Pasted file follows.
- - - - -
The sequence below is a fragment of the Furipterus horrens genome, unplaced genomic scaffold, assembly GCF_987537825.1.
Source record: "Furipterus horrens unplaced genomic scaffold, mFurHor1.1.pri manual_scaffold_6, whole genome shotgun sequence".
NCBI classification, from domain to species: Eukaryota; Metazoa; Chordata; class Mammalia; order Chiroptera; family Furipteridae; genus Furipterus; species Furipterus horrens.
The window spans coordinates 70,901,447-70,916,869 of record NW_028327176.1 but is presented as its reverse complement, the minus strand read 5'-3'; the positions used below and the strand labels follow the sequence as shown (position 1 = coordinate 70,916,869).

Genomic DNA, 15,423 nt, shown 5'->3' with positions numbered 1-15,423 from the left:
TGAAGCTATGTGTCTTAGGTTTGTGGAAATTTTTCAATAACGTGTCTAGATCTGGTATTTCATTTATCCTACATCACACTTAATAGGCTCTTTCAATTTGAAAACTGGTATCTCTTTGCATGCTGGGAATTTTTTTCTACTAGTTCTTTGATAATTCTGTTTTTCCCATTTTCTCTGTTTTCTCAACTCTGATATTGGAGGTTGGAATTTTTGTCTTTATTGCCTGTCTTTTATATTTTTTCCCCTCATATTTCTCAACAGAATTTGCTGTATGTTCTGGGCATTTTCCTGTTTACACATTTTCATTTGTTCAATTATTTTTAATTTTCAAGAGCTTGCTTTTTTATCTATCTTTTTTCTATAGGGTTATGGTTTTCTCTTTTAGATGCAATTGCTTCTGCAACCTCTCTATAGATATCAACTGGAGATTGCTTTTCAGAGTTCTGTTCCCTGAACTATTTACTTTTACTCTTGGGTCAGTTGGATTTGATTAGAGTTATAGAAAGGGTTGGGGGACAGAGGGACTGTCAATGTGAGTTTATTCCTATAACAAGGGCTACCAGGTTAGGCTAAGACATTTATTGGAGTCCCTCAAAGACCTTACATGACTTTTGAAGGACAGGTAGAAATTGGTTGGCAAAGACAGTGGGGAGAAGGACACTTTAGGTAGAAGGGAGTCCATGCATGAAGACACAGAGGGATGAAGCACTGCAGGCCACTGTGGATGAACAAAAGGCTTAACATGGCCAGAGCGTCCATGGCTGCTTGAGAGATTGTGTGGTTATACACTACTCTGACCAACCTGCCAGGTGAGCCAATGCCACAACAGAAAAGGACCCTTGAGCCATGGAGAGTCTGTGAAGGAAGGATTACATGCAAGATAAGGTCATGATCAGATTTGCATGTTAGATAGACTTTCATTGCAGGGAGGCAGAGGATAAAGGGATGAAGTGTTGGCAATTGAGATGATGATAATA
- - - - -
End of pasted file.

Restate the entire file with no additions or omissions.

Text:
The sequence below is a fragment of the Furipterus horrens genome, unplaced genomic scaffold, assembly GCF_987537825.1.
Source record: "Furipterus horrens unplaced genomic scaffold, mFurHor1.1.pri manual_scaffold_6, whole genome shotgun sequence".
NCBI classification, from domain to species: Eukaryota; Metazoa; Chordata; class Mammalia; order Chiroptera; family Furipteridae; genus Furipterus; species Furipterus horrens.
The window spans coordinates 70,901,447-70,916,869 of record NW_028327176.1 but is presented as its reverse complement, the minus strand read 5'-3'; the positions used below and the strand labels follow the sequence as shown (position 1 = coordinate 70,916,869).

Genomic DNA, 15,423 nt, shown 5'->3' with positions numbered 1-15,423 from the left:
TGAAGCTATGTGTCTTAGGTTTGTGGAAATTTTTCAATAACGTGTCTAGATCTGGTATTTCATTTATCCTACATCACACTTAATAGGCTCTTTCAATTTGAAAACTGGTATCTCTTTGCATGCTGGGAATTTTTTTCTACTAGTTCTTTGATAATTCTGTTTTTCCCATTTTCTCTGTTTTCTCAACTCTGATATTGGAGGTTGGAATTTTTGTCTTTATTGCCTGTCTTTTATATTTTTTCCCCTCATATTTCTCAACAGAATTTGCTGTATGTTCTGGGCATTTTCCTGTTTACACATTTTCATTTGTTCAATTATTTTTAATTTTCAAGAGCTTGCTTTTTTATCTATCTTTTTTCTATAGGGTTATGGTTTTCTCTTTTAGATGCAATTGCTTCTGCAACCTCTCTATAGATATCAACTGGAGATTGCTTTTCAGAGTTCTGTTCCCTGAACTATTTACTTTTACTCTTGGGTCAGTTGGATTTGATTAGAGTTATAGAAAGGGTTGGGGGACAGAGGGACTGTCAATGTGAGTTTATTCCTATAACAAGGGCTACCAGGTTAGGCTAAGACATTTATTGGAGTCCCTCAAAGACCTTACATGACTTTTGAAGGACAGGTAGAAATTGGTTGGCAAAGACAGTGGGGAGAAGGACACTTTAGGTAGAAGGGAGTCCATGCATGAAGACACAGAGGGATGAAGCACTGCAGGCCACTGTGGATGAACAAAAGGCTTAACATGGCCAGAGCGTCCATGGCTGCTTGAGAGATTGTGTGGTTATACACTACTCTGACCAACCTGCCAGGTGAGCCAATGCCACAACAGAAAAGGACCCTTGAGCCATGGAGAGTCTGTGAAGGAAGGATTACATGCAAGATAAGGTCATGATCAGATTTGCATGTTAGATAGACTTTCATTGCAGGGAGGCAGAGGATAAAGGGATGAAGTGTTGGCAATTGAGATGATGATAATA